Tak

photo 3He grew up in Encintias and graduated from high school in 1945, but his path from elementary school to San Dieguito’s commencement ceremony took him to an internment camp in Poston, Arizona, to Chicago, and back. More than simply a San Dieguito story, his is a story of strength and humanity, an inspiration and affirmation of the human spirit, much like the man himself.

I met Tak at his home in Encinitas and we talked for almost two hours, a beautifully meandering conversation in which tales of adventures from sun drenched Leucadia to the coldest winter of his life serving in the Army in Korea followed his charming and lyrical transition from one tale to another, always delivered with a smile, when he would look me in the eye and say: “Now that’s another story…”

The story that first led me to Tak has been recorded before. A local boy, he was born in 1927, attended elementary school in Encinitas, and was set to attend San Dieguito Union High School when it housed grades seven through twelve. Then, in 1942, he and his family were taken from their home and “relocated” to the Poston War Relocation Center along with other Japanese American families from California.

While his Caucasian friends began high school, got jobs, and drove cars, Tak found himself at an improvised school in an internment camp in the the middle of the Arizona desert. Here students carried their own chairs to a hundred foot long abandoned hangar where they had to learn science without materials for labs and had to share five students to one copy of Silas Marner.

When he was fifteen, Tak followed his older sister north to Chicago where he attended high school and made plans to go to college to study medicine. The freezing Chicago winter was nothing like San Diego County, but Tak felt welcomed by the people of the windy city and a sense of possibility.

Then, when he was beginning his senior year, his brother was “drafted out of camp” into the Army, his father contracted tuberculosis and was sent away from Poston, and Tak had to return to the desert and his mother.

By 1944 the families of the camp had built a school using adobe bricks as taught to them by local Native Americans. Students had classrooms and an auditorium, and Tak resumed classes and moved toward earning a diploma.

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Ms Yoch, 1945

San Dieguito Spanish teacher Josephine Yoch visited Poston periodically, and Tak would ask her about his friends still in Encinitas. He heard about life at the high school, football games, dances, and students living life near the ocean and among the flower fields.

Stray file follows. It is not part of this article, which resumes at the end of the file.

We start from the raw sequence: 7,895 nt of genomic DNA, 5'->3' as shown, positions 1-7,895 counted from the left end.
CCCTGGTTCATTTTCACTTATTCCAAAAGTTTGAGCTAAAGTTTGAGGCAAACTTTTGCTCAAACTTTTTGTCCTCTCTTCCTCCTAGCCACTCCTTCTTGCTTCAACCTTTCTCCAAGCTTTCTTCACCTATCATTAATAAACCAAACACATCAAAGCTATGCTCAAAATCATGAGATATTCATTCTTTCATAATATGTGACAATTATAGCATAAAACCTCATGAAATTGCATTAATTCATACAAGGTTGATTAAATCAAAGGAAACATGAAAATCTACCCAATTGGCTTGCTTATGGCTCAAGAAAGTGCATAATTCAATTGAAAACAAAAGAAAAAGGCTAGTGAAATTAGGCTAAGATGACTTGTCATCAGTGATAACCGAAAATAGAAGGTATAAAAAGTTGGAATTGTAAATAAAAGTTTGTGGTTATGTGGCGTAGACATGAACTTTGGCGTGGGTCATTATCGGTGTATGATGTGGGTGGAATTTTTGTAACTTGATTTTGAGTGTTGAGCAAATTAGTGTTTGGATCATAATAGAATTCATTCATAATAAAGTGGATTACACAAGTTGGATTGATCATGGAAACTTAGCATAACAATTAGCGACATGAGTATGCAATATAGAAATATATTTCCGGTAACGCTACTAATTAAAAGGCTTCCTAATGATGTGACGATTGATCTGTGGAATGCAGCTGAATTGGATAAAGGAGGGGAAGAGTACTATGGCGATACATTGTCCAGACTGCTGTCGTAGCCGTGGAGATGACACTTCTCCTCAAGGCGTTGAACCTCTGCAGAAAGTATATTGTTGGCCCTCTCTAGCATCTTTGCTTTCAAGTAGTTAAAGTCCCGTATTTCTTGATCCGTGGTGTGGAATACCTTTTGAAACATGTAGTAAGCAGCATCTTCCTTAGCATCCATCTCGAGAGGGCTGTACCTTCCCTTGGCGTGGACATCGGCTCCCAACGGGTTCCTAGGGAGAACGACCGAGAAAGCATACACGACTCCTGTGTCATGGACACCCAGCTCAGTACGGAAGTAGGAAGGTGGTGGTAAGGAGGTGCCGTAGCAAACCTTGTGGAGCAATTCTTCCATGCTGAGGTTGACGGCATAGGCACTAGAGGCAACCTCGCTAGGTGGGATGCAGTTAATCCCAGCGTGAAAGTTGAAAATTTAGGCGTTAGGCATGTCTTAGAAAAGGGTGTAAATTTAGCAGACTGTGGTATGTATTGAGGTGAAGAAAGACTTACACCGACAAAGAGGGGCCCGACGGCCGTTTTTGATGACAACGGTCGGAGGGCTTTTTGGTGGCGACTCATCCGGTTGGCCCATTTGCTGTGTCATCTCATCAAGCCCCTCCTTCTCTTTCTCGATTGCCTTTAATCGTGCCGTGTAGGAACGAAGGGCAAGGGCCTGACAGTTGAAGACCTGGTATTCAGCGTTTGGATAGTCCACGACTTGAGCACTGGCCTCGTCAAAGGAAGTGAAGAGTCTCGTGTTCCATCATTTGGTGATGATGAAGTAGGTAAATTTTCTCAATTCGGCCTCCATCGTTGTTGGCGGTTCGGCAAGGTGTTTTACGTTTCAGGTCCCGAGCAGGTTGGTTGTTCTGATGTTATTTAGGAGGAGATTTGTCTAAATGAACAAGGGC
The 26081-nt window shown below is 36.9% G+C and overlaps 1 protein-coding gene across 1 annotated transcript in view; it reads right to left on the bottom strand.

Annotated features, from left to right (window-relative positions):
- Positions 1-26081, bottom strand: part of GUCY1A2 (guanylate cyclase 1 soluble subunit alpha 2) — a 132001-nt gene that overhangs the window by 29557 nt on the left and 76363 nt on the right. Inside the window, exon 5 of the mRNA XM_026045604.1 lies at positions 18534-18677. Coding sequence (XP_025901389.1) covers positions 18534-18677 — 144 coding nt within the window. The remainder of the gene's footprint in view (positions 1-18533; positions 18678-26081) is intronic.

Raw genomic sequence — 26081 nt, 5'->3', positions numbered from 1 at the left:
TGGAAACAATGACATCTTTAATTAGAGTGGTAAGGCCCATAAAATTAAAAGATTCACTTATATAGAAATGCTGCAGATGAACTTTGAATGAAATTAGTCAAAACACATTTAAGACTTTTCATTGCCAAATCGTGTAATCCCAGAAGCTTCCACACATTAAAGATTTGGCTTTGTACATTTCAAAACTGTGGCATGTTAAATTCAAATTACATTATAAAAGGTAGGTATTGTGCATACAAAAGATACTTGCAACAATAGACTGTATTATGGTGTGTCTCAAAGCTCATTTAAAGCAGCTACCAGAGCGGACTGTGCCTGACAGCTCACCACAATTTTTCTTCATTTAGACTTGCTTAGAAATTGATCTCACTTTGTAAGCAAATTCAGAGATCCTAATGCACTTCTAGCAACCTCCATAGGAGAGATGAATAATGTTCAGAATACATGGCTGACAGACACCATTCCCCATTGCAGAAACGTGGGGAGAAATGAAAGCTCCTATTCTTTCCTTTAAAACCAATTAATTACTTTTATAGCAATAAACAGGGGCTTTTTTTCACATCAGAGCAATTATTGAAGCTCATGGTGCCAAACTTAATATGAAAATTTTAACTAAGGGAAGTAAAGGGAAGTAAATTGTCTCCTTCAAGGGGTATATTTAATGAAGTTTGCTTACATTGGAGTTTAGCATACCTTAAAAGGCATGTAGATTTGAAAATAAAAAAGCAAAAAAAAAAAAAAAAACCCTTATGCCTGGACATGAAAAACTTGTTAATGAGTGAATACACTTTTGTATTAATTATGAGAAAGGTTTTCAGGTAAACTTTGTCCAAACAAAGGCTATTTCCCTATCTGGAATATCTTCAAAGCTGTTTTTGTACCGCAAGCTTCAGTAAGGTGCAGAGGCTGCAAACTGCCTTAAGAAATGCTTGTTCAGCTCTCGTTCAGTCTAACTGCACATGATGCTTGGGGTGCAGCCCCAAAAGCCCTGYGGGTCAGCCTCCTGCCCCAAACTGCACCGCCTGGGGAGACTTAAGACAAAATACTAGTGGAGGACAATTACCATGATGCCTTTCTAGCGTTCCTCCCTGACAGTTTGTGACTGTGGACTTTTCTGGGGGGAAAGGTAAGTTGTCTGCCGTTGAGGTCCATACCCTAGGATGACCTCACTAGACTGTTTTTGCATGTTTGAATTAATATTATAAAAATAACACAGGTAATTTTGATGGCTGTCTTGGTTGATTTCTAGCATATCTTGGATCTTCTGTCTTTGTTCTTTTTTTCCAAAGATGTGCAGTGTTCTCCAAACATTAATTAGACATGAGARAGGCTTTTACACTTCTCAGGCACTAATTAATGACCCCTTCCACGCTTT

Then, near Thanksgiving, they talked about the possibility of his return to San Dieguito to finish his senior year and graduate with his class. Ms. Yoch returned to Encinitas and, according to the stories told to Tak, conducted a vote amongst the student body, who agreed almost unanimously to welcome him back for the new semester. “I heard that one fellow voted no,” he told me, “but that he went into the service before I got back to San Dieguito.”

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Mr Dobbins, 1945

Back on campus, Tak played became an infielder for the Mustang baseball team, earned a varsity letter, and wore his blue letterman’s sweater with more pride than most can imagine. He attended classes in the beautiful buildings he’d seen built when he was a young boy, driving in each morning with a teacher, Mr. Dobbins, who agreed to let him live with him at his house in Oceanside.

“My happiness came when I was on campus,” Tak remembered, “when I could be with my friends.”

With those friends, Tak was able to be just another proud senior in the class of ‘45. He carved his name on the Senior Bench alongside his classmates, he attended school functions, and recalled that “everybody knew everybody, and all the students really felt like siblings.”

When his name was called at the graduation ceremony, Tak remembers not only the students standing to applaud, but the crowd of parents and friends standing as well. “It wasn’t just the teachers,” he told me, “or the students, but it was the community.” It’s a moment he has never forgotten.

Tak’s love for the San Dieguito and Encinitas community is profound. “Better than good,” he described it. “Home.”

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His dramatic story of returning to graduate with his class, however, is only part of Tak’s San Dieguito story.

With opportunities still limited in North County and a draft notice looming, Tak moved to Los Angeles after graduation. He soon served the country that had interred him, becoming a soldier in the US Army. Life led him to Japan and later Korea, and finally back to California, where he settled into family life in Los Angeles, raising children of his own.

Then, in 1974, Tak and his wife moved back to Encinitas, where his two daughters registered for classes at San Dieguito HIgh School.

“You’ll enjoy it here,” he told them, his senior dubious, her younger sister open to the idea. They did. “There weren’t the cliques at San Dieguito,” Tak explained, “and that stems from the general public.” He smiled at the memory. “From the warmth of the city.”